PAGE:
Quantcast

Improvements aim to end flood woes on Utopia Parkway

BY ANGELA MATUA

The intersection of Utopia Parkway and 65th Avenue in Fresh Meadows should no longer be plagued by flooding every time it rains.

Councilman Rory Lancman and the Department of Environmental Protection (DEP) announced Friday that several measures have been installed to mitigate flooding that has inundated residents for years.

The area has experienced severe floods since 1975 and residents have had to pump out their basements and repair flooded cars, spending thousands of dollars in the process.

The manhole cover in the area, which would have several feet of water shooting out of it when it rained, has been sealed and duckbill check valves have been installed in the catch basins. Duckbill check valves, which get their names from the shape they resemble, prevent back flow in the sewers.

“After years of dangerous road conditions and flooded basements, the Fresh Meadows community will now get some relief,” Lancman said. “These improvements will help limit future flooding on Utopia Parkway, where a veritable lake is formed during heavy storms and basements are inundated with dirty rainwater.”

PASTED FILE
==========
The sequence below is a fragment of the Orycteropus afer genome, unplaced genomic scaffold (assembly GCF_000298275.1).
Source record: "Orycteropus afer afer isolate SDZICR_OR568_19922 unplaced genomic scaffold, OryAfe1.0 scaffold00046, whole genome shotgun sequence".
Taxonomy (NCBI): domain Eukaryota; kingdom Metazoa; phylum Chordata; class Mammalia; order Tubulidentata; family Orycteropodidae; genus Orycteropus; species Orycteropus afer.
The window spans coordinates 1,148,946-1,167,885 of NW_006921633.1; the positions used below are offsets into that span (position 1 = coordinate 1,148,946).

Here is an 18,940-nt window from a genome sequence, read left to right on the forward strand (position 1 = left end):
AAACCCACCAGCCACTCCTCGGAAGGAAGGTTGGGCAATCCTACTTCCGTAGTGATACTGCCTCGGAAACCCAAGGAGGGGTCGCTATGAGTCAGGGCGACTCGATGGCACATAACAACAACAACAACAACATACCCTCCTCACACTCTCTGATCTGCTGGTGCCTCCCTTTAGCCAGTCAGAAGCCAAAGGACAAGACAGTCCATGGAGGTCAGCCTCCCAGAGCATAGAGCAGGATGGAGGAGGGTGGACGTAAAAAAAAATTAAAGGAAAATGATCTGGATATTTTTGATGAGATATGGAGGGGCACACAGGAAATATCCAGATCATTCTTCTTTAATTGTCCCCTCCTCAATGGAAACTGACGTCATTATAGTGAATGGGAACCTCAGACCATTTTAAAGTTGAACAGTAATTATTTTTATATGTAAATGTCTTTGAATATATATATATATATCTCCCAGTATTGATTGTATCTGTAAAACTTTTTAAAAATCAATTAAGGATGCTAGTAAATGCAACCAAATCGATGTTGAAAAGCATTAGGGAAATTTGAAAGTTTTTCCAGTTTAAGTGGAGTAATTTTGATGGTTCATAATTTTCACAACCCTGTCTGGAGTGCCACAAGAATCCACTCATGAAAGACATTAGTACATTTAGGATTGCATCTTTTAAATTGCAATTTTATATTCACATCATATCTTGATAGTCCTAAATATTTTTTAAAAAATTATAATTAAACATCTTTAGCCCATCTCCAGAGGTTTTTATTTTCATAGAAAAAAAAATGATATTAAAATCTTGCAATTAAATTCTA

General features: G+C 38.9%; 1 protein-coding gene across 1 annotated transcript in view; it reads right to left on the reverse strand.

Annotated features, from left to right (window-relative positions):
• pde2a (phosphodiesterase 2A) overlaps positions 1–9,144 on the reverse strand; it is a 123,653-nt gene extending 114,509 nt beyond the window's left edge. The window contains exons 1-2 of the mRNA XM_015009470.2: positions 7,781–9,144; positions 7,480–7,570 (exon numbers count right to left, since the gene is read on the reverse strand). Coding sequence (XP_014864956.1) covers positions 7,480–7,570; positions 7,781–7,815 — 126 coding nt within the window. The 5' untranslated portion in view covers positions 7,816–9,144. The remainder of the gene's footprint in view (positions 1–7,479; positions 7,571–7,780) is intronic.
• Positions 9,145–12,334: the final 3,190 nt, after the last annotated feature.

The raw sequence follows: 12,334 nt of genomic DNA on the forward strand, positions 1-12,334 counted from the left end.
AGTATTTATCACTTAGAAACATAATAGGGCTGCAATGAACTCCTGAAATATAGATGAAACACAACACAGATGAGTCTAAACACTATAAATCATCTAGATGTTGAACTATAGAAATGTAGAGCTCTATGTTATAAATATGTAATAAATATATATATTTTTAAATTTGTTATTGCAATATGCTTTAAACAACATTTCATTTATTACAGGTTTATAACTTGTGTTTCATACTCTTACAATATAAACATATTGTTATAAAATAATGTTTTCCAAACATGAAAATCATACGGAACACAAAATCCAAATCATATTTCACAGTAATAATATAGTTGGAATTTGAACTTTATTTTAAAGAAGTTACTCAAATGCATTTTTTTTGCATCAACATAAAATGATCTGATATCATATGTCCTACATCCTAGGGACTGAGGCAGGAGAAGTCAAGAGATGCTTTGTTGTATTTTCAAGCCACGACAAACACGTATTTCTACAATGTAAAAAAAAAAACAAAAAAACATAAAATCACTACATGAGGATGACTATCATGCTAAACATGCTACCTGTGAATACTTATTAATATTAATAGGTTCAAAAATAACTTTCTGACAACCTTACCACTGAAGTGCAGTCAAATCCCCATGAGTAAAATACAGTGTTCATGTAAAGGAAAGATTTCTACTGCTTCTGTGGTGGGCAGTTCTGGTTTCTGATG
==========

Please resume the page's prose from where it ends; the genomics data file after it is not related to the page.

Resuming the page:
Eric Landau, associate commissioner of public affairs for the DEP, said the rainfall early this week proved that these measures work.

“These improvements represent a great collaboration between DEP engineers and members of the community,” Landau said. “And this week’s heavy rains demonstrated that the infrastructure upgrades DEP recently completed worked and helped prevent flooding.”

According to Nadia Chait, communications director for Lancman’s office, the city has acknowledged that the infrastructure is overloaded and is working on a $6 billion multi-year effort to mitigate flooding in all of southeast Queens.

“That’s obviously a very large project, which is why we’re excited about what we’ve done today and [this project is] something that’s going to have an immediate impact for these homeowners,” she said.

DEP officials indicated this project will reduce flooding in the area by 65 percent.

RECOMMENDED STORIES

More from Around New York